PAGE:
Google Announced Their D-Wave 2X Quantum Computer Succesfully Works

Google Announced Their D-Wave 2X Quantum Computer Succesfully Works

It seems that the D-Wave Computer does work, and the theory is that the hardware is 3,600 times faster than other supercomputers. It is the nearest we have to quantum computing, and there have been two tests leading to the announcement that it was far more quickly than simulated annealing which is a copy of quantum computation carried out on a standard computer chip.

The results were commented on by Hartmut Neven the Google Director of Engineering. He explained that it was 108 times faster than simulated annealing run on a single core and comparisons had been carried out against Quantum Monte Carlo. Despite running on conventional processors, it copies the quantum system, and there is little to choose when it comes to scaling.

READ ALSO: The Fluctuation of Your Heartbeat May Affects Your Wisdom

The superconducting quantum circuit with five Xmon qubits (cross-shaped devices) placed in a linear array. The quantum device shows logic gates with fidelities at the surface code threshold for fault tolerance. (Photo credit: Erik Lucero.)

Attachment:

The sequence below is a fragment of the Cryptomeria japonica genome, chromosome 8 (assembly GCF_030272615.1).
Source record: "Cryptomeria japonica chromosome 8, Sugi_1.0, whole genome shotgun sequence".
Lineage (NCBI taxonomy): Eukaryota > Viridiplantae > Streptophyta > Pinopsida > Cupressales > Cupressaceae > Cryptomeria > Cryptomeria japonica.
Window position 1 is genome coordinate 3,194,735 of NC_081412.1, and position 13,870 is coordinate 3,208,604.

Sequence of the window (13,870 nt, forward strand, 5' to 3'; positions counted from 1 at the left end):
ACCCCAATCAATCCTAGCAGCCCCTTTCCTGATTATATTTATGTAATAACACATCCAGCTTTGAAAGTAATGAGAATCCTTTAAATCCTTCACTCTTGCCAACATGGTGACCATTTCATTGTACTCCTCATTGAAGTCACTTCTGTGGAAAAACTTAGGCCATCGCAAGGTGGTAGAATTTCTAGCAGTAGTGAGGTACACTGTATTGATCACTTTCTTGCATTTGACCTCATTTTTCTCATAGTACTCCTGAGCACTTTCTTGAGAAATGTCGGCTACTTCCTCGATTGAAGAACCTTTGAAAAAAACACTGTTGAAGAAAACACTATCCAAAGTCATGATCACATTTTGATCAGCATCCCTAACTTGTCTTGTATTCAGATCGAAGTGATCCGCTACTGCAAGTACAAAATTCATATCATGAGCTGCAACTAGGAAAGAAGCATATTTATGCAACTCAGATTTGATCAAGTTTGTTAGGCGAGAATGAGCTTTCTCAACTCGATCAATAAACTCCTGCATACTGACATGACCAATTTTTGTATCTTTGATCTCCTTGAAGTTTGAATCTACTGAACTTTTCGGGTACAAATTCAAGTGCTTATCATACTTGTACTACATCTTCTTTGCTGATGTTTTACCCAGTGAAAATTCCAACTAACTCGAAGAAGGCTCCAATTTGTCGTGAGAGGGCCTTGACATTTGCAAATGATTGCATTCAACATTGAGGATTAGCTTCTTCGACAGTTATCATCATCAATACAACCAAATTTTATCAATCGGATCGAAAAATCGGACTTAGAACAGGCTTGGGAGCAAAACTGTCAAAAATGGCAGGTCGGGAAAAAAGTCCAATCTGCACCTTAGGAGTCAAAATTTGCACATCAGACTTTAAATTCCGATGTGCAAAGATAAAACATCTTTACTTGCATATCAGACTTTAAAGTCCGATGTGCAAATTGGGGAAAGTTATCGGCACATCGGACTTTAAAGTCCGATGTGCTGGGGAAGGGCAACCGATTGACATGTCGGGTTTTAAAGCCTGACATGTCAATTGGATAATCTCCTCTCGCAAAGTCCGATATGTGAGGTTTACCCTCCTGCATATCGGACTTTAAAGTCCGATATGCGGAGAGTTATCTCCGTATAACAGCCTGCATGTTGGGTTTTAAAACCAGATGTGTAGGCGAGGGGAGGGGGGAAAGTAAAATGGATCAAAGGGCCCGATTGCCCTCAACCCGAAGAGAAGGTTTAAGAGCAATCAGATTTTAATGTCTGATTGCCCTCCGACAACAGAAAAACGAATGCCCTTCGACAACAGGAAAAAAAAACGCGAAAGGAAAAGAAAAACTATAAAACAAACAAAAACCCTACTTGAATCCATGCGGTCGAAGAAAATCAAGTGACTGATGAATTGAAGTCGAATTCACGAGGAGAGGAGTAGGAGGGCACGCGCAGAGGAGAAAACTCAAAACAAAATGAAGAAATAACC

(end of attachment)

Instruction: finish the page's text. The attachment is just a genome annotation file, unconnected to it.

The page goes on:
Google Announced Their D-Wave 2X Quantum Computer Succesfully Works
The mechanical resonator, which was placed in a superposition, is situated in the bottom left of the chip. The smaller white rectangle is the coupling capacitor between the mechanical resonator and the qubit. Photo by Erik Lucero.

The extra speed can be attributed to a quantum mechanical quirk. Qubits are used, and this means that solutions can be considered more quickly. There is, however, controversy, but Google seems to have demonstrated that quantum effects are solving problems quickly. The D-Wave quantum computer can finish a task 100 million times faster than a standard computer. A peer review still needs to take place, and it can still be shown the average computer was not using the best algorithm available.

Google is still working with NASA and also has its own hardware laboratory. Size and cost are not an issue at present as the main aim is to ensure the computer works. This is the view of John Martinis, who is leading the program at the University of California.